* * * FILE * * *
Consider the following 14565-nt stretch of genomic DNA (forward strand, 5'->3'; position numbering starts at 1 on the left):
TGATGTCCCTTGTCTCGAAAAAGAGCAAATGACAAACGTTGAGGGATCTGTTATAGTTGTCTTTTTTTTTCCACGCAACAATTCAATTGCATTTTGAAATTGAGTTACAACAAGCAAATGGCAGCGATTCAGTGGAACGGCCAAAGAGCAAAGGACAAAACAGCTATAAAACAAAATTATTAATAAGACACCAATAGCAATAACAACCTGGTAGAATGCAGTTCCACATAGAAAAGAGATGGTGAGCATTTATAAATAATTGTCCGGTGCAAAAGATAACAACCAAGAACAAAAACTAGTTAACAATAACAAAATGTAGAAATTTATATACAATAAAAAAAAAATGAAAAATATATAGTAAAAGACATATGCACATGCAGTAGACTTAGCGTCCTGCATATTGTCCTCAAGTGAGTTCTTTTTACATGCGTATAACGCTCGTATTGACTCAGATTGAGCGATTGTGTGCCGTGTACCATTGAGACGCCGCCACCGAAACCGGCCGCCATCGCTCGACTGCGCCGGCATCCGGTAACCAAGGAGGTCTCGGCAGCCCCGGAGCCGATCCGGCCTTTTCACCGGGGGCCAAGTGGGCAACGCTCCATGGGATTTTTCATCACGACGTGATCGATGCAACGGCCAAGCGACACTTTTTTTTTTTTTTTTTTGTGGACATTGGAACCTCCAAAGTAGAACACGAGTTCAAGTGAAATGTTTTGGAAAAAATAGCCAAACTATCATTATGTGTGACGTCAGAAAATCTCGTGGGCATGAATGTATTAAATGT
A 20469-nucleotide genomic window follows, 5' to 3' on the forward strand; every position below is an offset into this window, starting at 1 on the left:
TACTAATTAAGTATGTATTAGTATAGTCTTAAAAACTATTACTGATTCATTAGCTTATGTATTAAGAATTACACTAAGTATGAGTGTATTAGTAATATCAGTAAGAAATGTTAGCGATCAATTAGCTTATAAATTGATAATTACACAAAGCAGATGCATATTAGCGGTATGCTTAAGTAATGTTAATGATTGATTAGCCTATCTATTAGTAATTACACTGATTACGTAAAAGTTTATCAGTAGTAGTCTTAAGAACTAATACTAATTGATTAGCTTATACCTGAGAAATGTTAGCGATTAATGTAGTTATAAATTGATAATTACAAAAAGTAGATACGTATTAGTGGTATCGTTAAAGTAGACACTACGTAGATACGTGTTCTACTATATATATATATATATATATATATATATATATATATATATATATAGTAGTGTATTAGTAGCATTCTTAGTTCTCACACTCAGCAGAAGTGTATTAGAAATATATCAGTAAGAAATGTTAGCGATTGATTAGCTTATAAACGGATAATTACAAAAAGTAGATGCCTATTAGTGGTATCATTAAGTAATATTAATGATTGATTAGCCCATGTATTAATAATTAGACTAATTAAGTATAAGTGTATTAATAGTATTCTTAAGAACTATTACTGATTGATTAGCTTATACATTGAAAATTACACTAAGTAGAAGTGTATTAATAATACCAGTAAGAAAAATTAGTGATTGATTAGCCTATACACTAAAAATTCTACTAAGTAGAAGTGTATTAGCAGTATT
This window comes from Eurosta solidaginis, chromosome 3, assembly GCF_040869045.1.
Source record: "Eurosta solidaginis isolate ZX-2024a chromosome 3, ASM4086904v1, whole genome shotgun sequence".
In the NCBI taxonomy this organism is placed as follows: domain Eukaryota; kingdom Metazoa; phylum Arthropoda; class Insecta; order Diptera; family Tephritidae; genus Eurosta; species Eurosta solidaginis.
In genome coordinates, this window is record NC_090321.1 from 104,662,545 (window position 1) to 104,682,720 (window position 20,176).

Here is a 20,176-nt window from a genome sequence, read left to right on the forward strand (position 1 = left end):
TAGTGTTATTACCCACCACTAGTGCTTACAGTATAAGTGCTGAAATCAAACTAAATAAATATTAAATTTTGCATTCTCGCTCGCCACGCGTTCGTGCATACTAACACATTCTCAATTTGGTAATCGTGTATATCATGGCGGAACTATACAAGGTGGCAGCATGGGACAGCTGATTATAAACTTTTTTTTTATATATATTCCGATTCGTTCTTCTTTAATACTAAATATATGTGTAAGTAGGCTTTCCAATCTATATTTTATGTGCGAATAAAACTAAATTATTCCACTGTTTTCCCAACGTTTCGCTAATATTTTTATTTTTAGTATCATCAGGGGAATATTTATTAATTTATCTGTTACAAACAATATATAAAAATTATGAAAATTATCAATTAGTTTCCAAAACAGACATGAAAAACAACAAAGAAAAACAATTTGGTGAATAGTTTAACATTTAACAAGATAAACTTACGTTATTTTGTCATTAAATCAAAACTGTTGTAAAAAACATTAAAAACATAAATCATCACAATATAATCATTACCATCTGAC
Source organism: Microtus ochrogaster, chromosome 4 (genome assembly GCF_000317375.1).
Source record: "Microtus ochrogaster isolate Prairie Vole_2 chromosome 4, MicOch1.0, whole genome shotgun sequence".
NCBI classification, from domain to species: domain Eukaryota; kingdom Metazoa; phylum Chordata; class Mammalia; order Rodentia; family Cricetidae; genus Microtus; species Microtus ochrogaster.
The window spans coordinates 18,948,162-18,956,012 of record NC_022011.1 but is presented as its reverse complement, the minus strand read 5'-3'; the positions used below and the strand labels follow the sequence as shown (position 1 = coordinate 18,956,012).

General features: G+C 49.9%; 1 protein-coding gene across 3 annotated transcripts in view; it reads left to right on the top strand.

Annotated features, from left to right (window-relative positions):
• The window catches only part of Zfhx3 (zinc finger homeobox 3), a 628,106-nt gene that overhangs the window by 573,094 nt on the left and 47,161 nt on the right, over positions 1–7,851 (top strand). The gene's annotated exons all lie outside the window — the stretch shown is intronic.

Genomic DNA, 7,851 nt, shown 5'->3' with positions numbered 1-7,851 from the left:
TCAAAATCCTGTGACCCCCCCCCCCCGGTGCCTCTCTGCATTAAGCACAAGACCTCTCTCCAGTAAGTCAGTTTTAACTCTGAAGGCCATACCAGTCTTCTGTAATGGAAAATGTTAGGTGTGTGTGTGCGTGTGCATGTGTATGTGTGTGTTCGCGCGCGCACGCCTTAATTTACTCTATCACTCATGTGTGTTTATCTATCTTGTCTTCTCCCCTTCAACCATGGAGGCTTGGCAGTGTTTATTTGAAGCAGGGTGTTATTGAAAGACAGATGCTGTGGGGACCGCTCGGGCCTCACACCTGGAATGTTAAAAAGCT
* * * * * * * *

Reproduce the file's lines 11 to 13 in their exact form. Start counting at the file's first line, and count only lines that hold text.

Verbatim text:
Source organism: Microtus ochrogaster, chromosome 4 (genome assembly GCF_000317375.1).
Source record: "Microtus ochrogaster isolate Prairie Vole_2 chromosome 4, MicOch1.0, whole genome shotgun sequence".
NCBI classification, from domain to species: domain Eukaryota; kingdom Metazoa; phylum Chordata; class Mammalia; order Rodentia; family Cricetidae; genus Microtus; species Microtus ochrogaster.